The 3-year average of the estimated efficiency was around 0.60, which was lower than 0.896 reported by Jacobs, Smith, and Street (2006), 0.78 by Kawaguchi (2008), and 0.79 by Takatsuka and Nishimura (2008) [8–10]. This discrepancy could be attributed to differences in the nature of sampled hospitals, the functional form of estimation models, and inclusion of a quality indicator in our model. Jacobs, Smith, and Street (2006) used a simple linear cost function with 4-year panel data of 185 samples from public hospitals in the United Kingdom . Kawaguchi (2008) analyzed 5-year panel data of 862 municipal hospitals in Japan with a Cobb–Douglas cost function, accounting for patient characteristics and proxy indicators of care quality . Takatsuka and Nishimura (2008) investigated the effects of introducing a new ordering system on efficiency with 5-year panel data of 408 municipal hospitals using a translog production function . When we removed the quality indicator from our model, the 3-year average efficiency increased to 0.744, a level similar to that reported in the previously published studies described above. Thus, we speculate that previous studies may fail to discriminate the efficiency of quantity production from the quality of production. Additionally, Mutter et al. (2008) reported that the mortality rate of Medicare patients had a negative coefficient of correlation with the cost function, implying that higher quality production increased costs .
Previous economic studies of hospital production efficiency focused on estimated efficiency, and conducted a secondary regression analysis to identify factors related to the efficiency. Our idea to use the estimated fixed-effect value as an indicator of structural hospital properties of the production function is unique. The estimated hospital-specific fixed effects were statistically independent of estimated efficiency scores, and had wide variance across hospitals. The secondary regression analysis confirmed that the fixed-effect estimators were significantly associated with hospitals’ advanced functions and local competitiveness, as hypothesized. These results indicate that the numerical value of the fixed-effect estimator may reflect the unobserved time-invariant heterogeneity of hospitals that corresponds to the structural properties of their location and function.
Identifying the contribution of these structural properties to a hospital’s production function has an important policy implication, especially under rigid price regulation as is the case in Japan, Canada, and some European countries. Non-profit hospitals are expected to meet societal demands of high quality and quantity of service provision regardless of unprofitable external conditions . Because inclusive payment mainly covers variable cost, non-profit hospitals with high functional and academic duties or those in remote rural areas often need complementary subsidization. However, subsidies discourage efficiency. Our new method may provide an approach for discriminating the contribution of external structural properties and efficiency per se, and for tailoring the finance method of non-profit hospitals under non-profitable external conditions without discouraging improvements in efficiency.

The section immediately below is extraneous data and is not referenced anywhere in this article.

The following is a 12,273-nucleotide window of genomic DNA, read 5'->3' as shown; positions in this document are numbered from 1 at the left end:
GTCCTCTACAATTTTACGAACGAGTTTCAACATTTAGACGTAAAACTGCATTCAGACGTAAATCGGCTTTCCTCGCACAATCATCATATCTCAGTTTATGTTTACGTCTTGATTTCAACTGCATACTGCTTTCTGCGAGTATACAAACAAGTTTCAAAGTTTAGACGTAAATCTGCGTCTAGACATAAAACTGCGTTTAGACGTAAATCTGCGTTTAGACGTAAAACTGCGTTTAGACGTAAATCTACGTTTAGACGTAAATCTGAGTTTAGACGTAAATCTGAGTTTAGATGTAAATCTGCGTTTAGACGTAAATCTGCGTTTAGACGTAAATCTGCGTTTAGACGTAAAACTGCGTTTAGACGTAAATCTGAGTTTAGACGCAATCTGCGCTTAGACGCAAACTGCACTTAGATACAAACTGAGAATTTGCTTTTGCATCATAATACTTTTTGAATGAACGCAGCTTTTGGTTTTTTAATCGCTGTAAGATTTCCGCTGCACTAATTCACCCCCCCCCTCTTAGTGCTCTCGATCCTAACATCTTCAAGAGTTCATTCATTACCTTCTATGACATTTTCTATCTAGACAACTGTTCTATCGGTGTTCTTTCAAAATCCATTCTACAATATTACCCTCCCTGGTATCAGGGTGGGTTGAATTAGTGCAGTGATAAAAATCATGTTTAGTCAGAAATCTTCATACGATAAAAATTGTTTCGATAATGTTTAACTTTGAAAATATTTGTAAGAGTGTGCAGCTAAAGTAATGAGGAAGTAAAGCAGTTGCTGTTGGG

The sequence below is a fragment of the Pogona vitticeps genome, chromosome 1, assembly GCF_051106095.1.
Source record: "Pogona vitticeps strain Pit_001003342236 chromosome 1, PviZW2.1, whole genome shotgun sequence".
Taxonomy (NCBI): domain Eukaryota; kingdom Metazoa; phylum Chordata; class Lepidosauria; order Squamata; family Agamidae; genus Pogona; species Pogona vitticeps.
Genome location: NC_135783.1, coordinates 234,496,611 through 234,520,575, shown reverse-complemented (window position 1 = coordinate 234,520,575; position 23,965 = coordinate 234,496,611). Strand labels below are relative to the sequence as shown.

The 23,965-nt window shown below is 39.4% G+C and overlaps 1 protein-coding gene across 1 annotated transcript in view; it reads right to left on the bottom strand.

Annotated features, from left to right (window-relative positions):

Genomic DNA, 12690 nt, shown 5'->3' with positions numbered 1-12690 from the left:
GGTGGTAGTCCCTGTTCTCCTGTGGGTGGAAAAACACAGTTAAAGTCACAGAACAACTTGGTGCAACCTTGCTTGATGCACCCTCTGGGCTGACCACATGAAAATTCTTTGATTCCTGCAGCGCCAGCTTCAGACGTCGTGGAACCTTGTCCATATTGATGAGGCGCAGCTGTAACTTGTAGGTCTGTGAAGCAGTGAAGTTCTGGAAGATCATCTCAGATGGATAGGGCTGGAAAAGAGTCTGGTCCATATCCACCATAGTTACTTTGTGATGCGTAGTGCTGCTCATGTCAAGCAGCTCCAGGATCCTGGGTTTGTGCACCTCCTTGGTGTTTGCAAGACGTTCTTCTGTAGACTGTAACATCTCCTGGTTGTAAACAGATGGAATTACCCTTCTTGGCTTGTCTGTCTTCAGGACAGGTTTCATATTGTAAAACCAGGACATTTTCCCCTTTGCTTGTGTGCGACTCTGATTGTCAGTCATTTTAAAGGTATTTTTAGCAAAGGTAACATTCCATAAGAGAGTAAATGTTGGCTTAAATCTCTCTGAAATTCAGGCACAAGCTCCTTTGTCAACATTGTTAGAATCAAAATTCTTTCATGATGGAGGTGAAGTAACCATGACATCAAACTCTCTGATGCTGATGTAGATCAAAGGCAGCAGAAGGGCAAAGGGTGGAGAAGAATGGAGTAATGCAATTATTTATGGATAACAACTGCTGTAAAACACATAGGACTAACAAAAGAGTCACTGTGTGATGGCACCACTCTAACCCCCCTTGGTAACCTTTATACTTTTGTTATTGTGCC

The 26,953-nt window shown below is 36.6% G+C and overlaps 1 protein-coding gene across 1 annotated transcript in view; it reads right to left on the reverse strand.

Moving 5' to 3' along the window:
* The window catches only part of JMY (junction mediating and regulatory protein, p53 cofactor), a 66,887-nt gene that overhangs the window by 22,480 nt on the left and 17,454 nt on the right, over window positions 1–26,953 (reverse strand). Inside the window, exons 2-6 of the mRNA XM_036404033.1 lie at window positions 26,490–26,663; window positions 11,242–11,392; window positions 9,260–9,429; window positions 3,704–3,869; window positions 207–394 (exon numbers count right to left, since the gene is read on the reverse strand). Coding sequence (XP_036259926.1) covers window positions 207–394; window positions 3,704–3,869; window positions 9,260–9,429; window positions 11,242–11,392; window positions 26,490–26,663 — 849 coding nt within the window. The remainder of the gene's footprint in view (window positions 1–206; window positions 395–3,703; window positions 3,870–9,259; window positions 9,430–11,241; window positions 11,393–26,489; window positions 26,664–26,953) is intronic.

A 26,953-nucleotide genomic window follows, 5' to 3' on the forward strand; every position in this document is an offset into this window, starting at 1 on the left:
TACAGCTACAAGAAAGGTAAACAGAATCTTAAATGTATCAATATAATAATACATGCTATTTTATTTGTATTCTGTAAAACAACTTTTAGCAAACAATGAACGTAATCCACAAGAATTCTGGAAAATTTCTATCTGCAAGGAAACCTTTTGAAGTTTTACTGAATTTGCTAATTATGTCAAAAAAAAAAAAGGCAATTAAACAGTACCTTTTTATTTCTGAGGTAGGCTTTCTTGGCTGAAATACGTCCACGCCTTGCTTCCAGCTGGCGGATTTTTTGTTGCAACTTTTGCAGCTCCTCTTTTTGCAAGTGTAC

Limitations and future directions
Similar to previous studies on hospital production efficiency, our study suffers several limitations. First, a relatively small sample size and a short time interval of 3 years may limit the generalizability and estimation efficiency of our results. Despite our best efforts to obtain the necessary information to construct our production function model, data in panel form were only available from 127 DPC hospitals. As a result, our sample is not representative of all Japanese hospitals, and reflects only advanced, acute-care hospitals. Greene (2005a) argued that when a fixed-effect model is used for data in a relatively short period, and a period of three years is short in this context, the estimated parameters may be biased and there may be an "incidental parameters" problem . Chen, Schmidt, and Wang (
2011) investigated the effects of the incidental parameter problem on the fixed-effect parameters
. The effect on E [
] is still unclear. They also suggested that the incidental problem would be reduced by adopting data covering periods from 5 to 10 years []. Thus, our results and the usefulness of fixed-effect parameters in discriminating hospital structural properties should be confirmed with a larger and longer panel dataset.
Second, we used a simple production function as the first step in testing our hypothesis. Because a simple empirical model was used in this study, there is a possibility of the omitted variables problem, which may bias the estimation of time-variant component of hospital production efficiency. However, fixed effect model should allow us to obtain time-consistent component of productive efficiency more free from such misspecification, and we believe the second regression would tell how such time consistent characteristics of hospital production function were related to regional healthcare needs and demographic characteristics.
Finally, in our estimation, the minimum efficiency score was negative and the maximum efficiency score was not 1. The same problem was reported by Jacobs, Smith, and Street (2006) in their analysis of National Health Service hospitals in the United Kingdom using the same method . This is apparently a limitation of statistical modeling, and further studies are needed to resolve this issue.